Thursday, August 26, 2010

More pediatric clinical trials going overseas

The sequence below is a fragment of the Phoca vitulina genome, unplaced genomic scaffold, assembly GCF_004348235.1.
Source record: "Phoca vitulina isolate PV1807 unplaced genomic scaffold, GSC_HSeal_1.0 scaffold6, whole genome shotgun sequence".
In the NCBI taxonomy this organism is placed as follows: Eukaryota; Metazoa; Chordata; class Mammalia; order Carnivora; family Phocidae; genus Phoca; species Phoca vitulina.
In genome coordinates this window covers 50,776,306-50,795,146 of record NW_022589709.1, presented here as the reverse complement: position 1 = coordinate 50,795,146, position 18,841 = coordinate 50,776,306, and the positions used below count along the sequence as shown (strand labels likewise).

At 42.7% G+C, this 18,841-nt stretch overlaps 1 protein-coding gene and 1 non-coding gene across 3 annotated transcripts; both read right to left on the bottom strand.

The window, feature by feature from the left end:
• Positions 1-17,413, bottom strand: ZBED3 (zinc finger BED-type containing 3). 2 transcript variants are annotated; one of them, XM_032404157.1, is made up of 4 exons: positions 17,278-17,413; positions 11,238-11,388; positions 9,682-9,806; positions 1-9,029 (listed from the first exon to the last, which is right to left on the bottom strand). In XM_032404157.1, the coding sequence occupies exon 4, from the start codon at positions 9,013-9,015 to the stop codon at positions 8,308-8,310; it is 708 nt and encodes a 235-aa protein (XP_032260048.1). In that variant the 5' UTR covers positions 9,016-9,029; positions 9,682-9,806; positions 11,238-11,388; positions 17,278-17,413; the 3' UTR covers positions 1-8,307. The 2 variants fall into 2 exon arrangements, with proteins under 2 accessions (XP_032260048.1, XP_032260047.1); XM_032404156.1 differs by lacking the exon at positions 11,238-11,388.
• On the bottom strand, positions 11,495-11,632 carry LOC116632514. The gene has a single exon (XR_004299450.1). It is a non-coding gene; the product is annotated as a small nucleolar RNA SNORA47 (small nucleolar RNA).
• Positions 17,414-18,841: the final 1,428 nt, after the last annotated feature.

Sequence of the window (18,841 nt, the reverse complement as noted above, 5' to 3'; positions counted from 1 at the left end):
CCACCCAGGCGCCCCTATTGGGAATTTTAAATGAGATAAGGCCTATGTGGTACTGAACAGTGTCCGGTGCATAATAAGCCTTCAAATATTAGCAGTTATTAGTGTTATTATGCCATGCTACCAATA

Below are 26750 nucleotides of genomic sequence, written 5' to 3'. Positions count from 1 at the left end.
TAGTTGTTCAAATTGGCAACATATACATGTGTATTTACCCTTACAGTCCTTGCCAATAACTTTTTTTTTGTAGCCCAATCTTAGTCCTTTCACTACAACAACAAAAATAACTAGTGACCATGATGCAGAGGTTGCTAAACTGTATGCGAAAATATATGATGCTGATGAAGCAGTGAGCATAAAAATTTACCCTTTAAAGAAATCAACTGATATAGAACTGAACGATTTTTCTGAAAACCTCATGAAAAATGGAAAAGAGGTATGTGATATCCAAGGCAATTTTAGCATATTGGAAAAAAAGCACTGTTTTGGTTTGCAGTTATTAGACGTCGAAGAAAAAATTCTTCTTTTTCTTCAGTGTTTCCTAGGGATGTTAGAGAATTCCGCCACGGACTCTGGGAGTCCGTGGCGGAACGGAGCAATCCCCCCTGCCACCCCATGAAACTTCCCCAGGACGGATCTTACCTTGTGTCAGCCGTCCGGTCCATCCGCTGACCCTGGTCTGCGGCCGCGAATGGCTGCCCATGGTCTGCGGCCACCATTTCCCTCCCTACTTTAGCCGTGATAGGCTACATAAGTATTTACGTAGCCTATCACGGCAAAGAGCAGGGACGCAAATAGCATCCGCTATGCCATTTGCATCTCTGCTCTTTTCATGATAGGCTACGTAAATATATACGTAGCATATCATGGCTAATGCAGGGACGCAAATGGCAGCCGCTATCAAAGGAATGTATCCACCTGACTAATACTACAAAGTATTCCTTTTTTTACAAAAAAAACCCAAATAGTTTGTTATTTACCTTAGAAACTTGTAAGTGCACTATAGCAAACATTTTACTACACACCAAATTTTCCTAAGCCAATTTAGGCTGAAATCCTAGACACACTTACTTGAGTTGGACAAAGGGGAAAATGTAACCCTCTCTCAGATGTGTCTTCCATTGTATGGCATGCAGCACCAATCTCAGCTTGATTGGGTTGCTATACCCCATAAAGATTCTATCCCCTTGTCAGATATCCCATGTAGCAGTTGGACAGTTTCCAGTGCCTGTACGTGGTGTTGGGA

Back in January 2009 I reported that the Court of Appeals for the Second Circuit revived a claim filed under the Alien Torts Statute by Nigerian citizens against Pfizer claiming the company subjected their children to medical experimentation without their consent during a 1996 meningitis outbreak. The opinion is available here. The Supreme Court then rejected an appeal by Pfizer. Interestingly, today Pharmalot is reporting that "[a] new study in Pediatrics finds more pediatric trials are going overseas - 65 percent conducted under the pediatric exclusivity provision, which offers drugmakers six months of patent extension for running safety and efficacy studies - used overseas sites. More than one-third, or 38 percent, enrolled patients in a developing country, including one-third of trials testing infectious disease, cardiovascular and allergy and immunology meds. And 11 per cent only used sites outside the US (here is the abstract)." The study suggests there are potential benefits to the globalization of pediatric research, such as reducing the cost and time line for drug development, fostering global clinical innovation, and improving access to therapies and the health of children worldwide, but they also raise a number of troubling concerns such as whether research matches the needs of local populations, whether the meds would become available to children in these countries after the studies end and the issues related to the need for informed consent - which is the issue is the cases mentioned above. For more information go to Pharmalot.

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